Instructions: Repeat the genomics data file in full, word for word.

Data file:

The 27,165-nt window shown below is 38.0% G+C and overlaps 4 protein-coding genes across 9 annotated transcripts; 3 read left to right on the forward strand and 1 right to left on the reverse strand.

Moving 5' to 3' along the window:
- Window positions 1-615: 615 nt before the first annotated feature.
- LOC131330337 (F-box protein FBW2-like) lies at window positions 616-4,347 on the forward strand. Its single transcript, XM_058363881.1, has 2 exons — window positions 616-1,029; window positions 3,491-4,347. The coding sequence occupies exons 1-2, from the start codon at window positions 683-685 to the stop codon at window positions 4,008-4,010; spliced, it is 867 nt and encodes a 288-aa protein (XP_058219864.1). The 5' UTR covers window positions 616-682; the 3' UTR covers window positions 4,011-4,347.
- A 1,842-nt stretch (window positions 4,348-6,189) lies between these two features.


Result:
The 27,165-nt window shown below is 38.0% G+C and overlaps 4 protein-coding genes across 9 annotated transcripts; 3 read left to right on the forward strand and 1 right to left on the reverse strand.

Moving 5' to 3' along the window:
- Window positions 1-615: 615 nt before the first annotated feature.
- LOC131330337 (F-box protein FBW2-like) lies at window positions 616-4,347 on the forward strand. Its single transcript, XM_058363881.1, has 2 exons — window positions 616-1,029; window positions 3,491-4,347. The coding sequence occupies exons 1-2, from the start codon at window positions 683-685 to the stop codon at window positions 4,008-4,010; spliced, it is 867 nt and encodes a 288-aa protein (XP_058219864.1). The 5' UTR covers window positions 616-682; the 3' UTR covers window positions 4,011-4,347.
- A 1,842-nt stretch (window positions 4,348-6,189) lies between these two features.